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There are a set of trails that wind through the 300 acres of the L&M Daughtry hog farm, and Mark Daughtry uses them as a kind of therapy. Whether he’s driving the paths alone in his pickup or enjoying an evening walk with his family, he can get his mind off of the pressures of the day and replace them with images of wildlife visiting food plots or fish jumping in pristine farm ponds that lie near the swine unit.

“Sometimes I just have to get out here for awhile and clear my mind,” he says. “It’s a chance for me to refocus on what’s really important.”

What’s important on this family farm is fitting a modern, efficient swine unit into a landscape that has become a part of the Daughtry family DNA. The farm is located in Sampson County, NC, in about as remote a location as you can find in this big livestock-producing area. The official address is Clinton, NC, but everyone knows this part of the county as Daughtry Town, since an entire community of Mark’s ancestors has been farming this land for the last 200 years or so.

There’s a heavily wooded swamp that lines the back of the farm, with a creek flowing through it that makes up part of the Cape Fear watershed, the largest river basin in the state. An adventurer could float down that creek and join up with larger streams, eventually reaching the mouth of the Cape Fear River as it joins the Atlantic Ocean at Wilmington.

Mark and his wife, Lynn, began the swine farm in 1989 with the construction of two swine finishers on contract with Prestage Farms. They also built their house on this site, and with their daughter, Meagan, have continued to add to the swine unit while protecting the farm’s unique soil and water resources. Today, the swine unit consists of an 800-sow, farrow-to-wean setup along with nine finishing barns that hold 6,385 pig spaces.

Preserving soil and water

“We have a combination of wetlands, high ground and crop ground,” Daughtry points out. “The ground is not as good for crop farming, so we have worked with the Natural Resources Conservation Service (NRCS) to establish coastal bermuda pastures and hayfields, and we also grow a variety of summer and winter annual crops, such as millet, sudan, rye and oats. This helps stop wind erosion as well as sheet and rill water erosion.” A 50-cow herd, operated in partnership with a neighbor, harvests the pasture paddocks.

The family’s approach to holding soil and protecting water also fits into the puzzle for managing manure nutrients from the site. Manure from the sow unit and finishers is flushed from barns and treated in an anaerobic lagoon system. Effluent is applied through reels or solid-set systems, with nutrients feeding the various crops according to a certified nutrient management plan that is incorporated into the swine operation’s state regulatory permit.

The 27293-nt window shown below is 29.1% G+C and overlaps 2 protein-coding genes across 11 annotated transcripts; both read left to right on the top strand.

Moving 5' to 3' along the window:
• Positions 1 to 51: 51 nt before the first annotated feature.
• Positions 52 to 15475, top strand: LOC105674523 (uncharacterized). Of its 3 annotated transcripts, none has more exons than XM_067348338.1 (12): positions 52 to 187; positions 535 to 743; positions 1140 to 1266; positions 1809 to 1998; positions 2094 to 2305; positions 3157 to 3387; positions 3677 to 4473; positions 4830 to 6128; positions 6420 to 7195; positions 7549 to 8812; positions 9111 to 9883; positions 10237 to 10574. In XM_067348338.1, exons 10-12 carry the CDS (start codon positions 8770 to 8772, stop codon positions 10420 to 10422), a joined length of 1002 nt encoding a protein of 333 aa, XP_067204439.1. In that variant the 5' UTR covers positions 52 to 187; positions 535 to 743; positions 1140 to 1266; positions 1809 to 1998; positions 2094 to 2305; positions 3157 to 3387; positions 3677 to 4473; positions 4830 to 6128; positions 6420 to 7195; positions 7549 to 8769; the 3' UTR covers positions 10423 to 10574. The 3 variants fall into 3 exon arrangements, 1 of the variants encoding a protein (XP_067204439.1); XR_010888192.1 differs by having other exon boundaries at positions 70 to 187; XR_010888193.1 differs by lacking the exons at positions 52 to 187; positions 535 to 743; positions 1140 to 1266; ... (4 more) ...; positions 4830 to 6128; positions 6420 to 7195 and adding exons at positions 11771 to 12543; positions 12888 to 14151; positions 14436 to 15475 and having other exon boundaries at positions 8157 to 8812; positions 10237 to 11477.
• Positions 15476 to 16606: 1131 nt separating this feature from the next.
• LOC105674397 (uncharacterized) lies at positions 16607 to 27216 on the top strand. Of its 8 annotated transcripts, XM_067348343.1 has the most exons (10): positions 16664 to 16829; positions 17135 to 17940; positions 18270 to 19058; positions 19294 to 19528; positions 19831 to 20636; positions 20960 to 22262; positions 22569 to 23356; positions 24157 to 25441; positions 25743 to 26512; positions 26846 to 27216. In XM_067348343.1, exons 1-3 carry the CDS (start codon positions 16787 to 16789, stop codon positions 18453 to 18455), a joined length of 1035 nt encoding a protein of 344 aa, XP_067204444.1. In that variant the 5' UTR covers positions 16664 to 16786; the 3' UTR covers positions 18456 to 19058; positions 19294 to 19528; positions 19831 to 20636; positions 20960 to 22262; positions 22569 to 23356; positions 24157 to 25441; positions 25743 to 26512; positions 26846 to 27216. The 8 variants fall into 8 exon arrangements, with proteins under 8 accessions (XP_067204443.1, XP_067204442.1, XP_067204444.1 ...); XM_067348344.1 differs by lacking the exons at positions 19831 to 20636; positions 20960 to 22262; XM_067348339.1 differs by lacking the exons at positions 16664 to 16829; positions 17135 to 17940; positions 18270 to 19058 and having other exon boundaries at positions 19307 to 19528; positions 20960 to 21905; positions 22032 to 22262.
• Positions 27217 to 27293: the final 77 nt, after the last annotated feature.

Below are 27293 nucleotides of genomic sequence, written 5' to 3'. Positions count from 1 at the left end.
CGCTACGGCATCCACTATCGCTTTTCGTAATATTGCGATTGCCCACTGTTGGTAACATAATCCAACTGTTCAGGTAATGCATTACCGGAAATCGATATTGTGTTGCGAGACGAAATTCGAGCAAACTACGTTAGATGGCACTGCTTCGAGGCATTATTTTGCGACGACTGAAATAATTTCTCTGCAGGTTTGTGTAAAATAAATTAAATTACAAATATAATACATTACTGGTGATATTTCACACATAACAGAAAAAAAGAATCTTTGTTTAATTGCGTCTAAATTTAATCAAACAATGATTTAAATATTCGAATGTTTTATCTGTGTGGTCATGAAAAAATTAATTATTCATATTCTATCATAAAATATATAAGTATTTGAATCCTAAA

Lagoon samples are tested every 60 days to determine the nitrogen content, and that figure is used to calculate the rate at which effluent is applied to crops. Soil samples are also taken annually.

Nutrient removal rates are figured from the amount of hay or small grain that is harvested from each field. This allows the cycle of nutrients to remain in balance.

“We haven’t used any commercial fertilizer on our fields in the past 10 years,” Mark points out. “Our needs for liming are low due to the pH of the lagoon effluent, as well. So from a nutrient perspective, we have a self-sufficient farming operation with very little need for outside soil amendments because of the nutrients we capture from our lagoon effluent.”

Forced-air composting

Another source of nutrients for the land comes from an innovative forced-air composter that, with design help from NRCS, the family added in 2008. The five-bay system, contained in a separate building near the center of the swine unit, handles all of the mortalities from the sow farm and the finishers.

The commercial unit (purchased from Advanced Composting Technologies) uses a proprietary forced-aeration floor system. The design allows the timely replenishment of oxygen in the mixture so that composting takes place with maximum efficiency.

A control system allows the distribution of fresh air into the compost bins according to the volume, porosity and moisture content of the material. This timed interval of airflow speeds up decomposition and eliminates the need to turn the pile.

The forced-air system also keeps the pile at a high temperature during the composting process. “We typically see the pile staying at around 150° F for two weeks,” Mark says. The prolonged high temperature helps ensure that pathogens are killed during composting.